Suita City, Osaka


On Sep. 10 and 11, the class split into groups to visit several local companies. You could feel the spirit of “Think Globally, Act Locally” in Suita. Located in one of the biggest commercial areas in Japan, Suita city hosts a number of corporations whose products are sold internationally.

One group visited Taiko Pharmaceuticals, known nationally for their stomach medicine “Seirogan”, and had the opportunity to have lunch with the president of the company. We were surprised to learn that it is only recently that they have found out the scientific explanation to the effectiveness of the herbal medication, although Seirogan has been used in Japan for more than a century. The company considers their mission is to bring health to people all over the world and is expanding sales internationally.

Each group was able to learn more about company activities for Corporate Social Responsibility. In Yodogawa Hu-tech, a manufacturer of florescent products, the health of employees are considered most seriously. They are strongly encouraged to quit smoking – and when they succeed, they receive bonus money from the company! They told us that they are often thanked by employees’ families for making their family members healthier.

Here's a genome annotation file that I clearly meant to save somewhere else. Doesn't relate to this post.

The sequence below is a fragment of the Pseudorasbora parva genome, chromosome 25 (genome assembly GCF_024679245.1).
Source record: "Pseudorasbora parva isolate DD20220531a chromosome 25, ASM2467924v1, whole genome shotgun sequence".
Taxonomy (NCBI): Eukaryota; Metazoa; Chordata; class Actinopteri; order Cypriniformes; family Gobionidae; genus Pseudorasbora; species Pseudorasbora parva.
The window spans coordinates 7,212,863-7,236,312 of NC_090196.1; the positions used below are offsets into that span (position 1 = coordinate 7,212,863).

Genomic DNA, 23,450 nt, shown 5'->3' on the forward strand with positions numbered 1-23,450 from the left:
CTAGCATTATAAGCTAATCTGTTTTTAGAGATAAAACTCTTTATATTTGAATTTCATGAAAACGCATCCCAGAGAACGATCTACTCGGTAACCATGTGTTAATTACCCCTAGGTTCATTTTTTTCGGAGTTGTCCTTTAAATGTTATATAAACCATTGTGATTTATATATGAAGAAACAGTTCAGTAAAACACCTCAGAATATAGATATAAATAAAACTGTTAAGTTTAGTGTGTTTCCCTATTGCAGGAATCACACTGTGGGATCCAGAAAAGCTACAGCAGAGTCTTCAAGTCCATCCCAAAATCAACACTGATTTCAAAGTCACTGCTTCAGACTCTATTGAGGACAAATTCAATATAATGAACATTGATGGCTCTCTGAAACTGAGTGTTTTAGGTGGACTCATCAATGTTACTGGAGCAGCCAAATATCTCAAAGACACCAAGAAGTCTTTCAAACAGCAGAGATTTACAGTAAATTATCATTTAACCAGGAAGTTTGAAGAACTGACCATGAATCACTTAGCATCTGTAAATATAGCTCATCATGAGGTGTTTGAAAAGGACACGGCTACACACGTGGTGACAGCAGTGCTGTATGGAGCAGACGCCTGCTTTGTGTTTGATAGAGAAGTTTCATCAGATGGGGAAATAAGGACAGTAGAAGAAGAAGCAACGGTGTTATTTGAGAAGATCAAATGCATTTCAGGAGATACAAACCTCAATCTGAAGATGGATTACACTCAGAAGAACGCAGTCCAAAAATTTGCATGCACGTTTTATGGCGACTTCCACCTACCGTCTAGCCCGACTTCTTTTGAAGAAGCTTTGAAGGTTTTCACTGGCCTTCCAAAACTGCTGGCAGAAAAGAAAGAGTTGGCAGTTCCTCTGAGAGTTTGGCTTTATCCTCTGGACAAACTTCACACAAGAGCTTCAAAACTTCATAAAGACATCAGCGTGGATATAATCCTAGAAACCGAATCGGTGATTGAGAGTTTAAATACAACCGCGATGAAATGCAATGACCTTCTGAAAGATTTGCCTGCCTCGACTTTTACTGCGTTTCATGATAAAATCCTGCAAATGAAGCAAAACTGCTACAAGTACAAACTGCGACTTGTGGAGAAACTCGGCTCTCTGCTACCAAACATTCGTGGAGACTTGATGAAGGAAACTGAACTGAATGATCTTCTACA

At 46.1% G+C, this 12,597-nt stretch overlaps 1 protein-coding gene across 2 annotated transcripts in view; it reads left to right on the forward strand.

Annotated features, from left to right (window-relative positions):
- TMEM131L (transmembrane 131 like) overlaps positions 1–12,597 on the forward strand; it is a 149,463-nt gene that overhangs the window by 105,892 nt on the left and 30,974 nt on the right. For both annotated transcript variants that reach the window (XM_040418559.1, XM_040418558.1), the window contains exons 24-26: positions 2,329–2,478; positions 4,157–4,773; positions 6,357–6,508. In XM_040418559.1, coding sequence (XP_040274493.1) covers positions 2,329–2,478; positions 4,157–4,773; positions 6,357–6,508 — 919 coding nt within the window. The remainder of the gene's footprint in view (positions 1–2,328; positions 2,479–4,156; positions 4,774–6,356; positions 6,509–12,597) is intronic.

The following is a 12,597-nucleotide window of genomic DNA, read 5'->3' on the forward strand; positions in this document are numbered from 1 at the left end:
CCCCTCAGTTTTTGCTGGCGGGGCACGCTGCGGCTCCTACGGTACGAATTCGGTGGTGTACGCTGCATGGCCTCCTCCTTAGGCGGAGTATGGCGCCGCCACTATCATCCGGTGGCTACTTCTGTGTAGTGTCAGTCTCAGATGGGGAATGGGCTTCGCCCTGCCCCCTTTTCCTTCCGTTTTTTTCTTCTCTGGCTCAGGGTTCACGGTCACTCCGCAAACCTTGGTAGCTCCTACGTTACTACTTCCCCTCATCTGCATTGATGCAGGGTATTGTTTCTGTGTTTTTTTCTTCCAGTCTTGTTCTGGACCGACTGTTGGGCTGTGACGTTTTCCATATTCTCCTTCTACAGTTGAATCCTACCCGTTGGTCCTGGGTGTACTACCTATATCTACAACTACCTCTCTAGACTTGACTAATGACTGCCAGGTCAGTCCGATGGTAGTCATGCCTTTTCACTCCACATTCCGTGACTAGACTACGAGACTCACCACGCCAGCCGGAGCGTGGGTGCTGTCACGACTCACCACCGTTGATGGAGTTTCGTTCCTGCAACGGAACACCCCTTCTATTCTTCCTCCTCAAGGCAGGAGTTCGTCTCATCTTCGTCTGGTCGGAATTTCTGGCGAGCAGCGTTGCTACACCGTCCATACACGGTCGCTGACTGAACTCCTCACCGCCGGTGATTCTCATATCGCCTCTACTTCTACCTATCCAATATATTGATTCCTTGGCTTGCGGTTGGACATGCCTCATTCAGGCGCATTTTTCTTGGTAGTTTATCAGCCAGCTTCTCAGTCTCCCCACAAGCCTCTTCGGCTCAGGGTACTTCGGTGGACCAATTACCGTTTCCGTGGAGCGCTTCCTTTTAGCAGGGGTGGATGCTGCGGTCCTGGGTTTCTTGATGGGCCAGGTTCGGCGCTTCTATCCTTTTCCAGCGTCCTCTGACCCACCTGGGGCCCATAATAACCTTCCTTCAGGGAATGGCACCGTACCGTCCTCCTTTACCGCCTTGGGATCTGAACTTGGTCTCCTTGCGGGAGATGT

Since the first mass- developed residential district is located in Suita, many local companies understand the connectivity to the local residents. For example, a steel production company we visited offers local residents the free use of their tennis courts as well as volley ball field, and a house-cleaning company organizes park beautification activities.

Uda City, Nara


Though every day is a precious, September 4th became an especially memorable one for the Class of 2007.

It started with the visit of Muro-ji temple, a national treasure of Japan, where the chief priest of the Buddhist temple offered us a guided tour. We were also given rare permission to enter the “Hondo” (main temple) to admire the magnificent Buddha statues which date back to the 7th century.

After having a lecture from the chief priest, participants had the chance to explore the extensive temple ground. Many of us climbed some 400 steps to pay a visit to the “Oku no in” (the innermost sanctum) on the top of the ancient cedar-covered hill.

Delicious vegetable curry was cooked for us by the citizens of Taguchi district in “Muro Genki Mura” as well. The recently opened art village is hosted in a former elementary school which closed down 6 years ago, where various activities are designed by local initiatives to invigorate the neighborhood. It was there that experienced craftsmen and artists taught us how to make handcrafts. With their help, we enjoyed creating tie-dye scarves, bamboo accessories, origami motives and painting pottery.

Unique Access to Japan!


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